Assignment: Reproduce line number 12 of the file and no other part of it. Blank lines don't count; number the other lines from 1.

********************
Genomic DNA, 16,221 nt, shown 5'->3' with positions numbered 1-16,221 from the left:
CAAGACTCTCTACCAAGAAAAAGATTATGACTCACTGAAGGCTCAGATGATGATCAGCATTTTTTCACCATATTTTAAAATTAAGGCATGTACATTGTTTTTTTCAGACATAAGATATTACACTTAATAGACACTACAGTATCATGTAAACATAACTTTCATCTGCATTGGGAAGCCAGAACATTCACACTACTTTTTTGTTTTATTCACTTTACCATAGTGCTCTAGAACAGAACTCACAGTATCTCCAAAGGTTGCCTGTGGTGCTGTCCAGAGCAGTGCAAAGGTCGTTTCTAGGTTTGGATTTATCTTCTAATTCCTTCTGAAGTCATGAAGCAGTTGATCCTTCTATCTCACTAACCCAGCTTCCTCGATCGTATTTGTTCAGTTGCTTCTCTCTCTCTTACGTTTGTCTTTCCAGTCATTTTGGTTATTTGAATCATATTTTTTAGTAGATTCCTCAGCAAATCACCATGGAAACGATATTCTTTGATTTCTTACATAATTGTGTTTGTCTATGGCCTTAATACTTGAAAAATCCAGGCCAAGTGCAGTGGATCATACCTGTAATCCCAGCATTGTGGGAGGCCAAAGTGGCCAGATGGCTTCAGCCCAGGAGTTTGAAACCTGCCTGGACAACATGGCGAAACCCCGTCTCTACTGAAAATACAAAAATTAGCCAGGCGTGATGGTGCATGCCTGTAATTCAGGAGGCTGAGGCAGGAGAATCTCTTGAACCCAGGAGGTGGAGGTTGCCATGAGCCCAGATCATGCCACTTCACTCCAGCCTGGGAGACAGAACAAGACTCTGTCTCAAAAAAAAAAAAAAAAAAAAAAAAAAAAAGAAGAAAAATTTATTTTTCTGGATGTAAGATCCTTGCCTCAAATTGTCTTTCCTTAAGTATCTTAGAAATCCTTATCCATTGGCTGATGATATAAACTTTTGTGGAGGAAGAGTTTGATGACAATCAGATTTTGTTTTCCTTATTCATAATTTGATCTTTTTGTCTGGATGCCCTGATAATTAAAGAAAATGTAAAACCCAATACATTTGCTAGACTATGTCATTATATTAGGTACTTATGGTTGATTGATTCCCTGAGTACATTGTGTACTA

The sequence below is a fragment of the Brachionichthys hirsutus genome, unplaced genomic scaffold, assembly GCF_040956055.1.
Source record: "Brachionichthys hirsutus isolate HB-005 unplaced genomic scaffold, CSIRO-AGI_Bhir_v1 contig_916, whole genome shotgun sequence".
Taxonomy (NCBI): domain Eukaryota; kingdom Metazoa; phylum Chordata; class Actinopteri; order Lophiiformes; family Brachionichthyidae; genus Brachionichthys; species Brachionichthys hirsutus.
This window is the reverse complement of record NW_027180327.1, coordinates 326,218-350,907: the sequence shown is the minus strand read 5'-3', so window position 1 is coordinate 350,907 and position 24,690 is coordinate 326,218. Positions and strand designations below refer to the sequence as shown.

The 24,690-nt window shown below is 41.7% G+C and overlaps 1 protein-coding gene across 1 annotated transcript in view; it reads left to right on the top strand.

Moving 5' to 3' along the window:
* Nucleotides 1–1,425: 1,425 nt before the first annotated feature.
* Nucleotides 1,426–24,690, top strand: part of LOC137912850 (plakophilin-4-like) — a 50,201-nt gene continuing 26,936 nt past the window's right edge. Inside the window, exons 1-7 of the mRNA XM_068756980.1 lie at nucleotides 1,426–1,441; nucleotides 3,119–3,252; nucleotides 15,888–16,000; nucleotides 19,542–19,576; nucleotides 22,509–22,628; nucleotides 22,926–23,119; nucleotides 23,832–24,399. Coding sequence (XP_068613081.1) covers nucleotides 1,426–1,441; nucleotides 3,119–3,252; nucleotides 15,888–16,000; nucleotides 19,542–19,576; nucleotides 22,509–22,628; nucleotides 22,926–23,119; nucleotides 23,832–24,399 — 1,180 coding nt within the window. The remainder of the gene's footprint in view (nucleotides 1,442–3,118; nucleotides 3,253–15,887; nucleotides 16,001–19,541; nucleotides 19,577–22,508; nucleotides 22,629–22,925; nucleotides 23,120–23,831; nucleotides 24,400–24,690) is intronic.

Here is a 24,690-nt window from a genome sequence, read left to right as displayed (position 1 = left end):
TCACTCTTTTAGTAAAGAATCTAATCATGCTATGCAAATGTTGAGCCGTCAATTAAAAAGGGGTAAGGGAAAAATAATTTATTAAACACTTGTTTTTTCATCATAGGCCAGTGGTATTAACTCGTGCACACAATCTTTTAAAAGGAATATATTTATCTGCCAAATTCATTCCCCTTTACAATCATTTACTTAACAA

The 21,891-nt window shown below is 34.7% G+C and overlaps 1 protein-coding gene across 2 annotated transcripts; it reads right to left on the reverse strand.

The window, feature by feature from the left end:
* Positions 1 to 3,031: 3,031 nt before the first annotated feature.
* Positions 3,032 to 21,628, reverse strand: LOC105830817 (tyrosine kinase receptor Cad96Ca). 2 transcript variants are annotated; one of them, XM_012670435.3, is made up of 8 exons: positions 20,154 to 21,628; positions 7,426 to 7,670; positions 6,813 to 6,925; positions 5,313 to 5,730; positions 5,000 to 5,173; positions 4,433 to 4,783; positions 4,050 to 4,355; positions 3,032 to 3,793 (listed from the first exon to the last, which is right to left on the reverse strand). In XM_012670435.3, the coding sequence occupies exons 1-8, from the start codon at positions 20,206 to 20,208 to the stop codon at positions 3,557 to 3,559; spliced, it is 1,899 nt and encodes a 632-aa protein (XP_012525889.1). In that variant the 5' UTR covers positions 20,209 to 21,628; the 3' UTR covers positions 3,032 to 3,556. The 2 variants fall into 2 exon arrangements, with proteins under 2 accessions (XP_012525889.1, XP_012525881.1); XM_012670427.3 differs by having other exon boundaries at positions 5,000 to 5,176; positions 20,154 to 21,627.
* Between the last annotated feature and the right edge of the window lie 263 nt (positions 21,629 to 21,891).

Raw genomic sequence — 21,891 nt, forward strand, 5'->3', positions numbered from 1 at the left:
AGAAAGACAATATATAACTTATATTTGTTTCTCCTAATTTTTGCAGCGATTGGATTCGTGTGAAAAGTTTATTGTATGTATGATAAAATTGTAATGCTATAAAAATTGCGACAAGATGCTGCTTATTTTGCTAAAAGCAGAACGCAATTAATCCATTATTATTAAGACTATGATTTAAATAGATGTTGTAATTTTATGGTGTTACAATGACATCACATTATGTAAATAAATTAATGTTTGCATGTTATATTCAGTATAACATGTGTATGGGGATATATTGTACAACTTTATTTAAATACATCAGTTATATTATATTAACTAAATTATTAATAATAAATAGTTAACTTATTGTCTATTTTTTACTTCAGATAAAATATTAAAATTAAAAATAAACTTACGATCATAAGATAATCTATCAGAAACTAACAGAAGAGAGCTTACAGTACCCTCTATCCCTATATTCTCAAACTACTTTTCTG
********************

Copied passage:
TCACTCTTTTAGTAAAGAATCTAATCATGCTATGCAAATGTTGAGCCGTCAATTAAAAAGGGGTAAGGGAAAAATAATTTATTAAACACTTGTTTTTTCATCATAGGCCAGTGGTATTAACTCGTGCACACAATCTTTTAAAAGGAATATATTTATCTGCCAAATTCATTCCCCTTTACAATCATTTACTTAACAA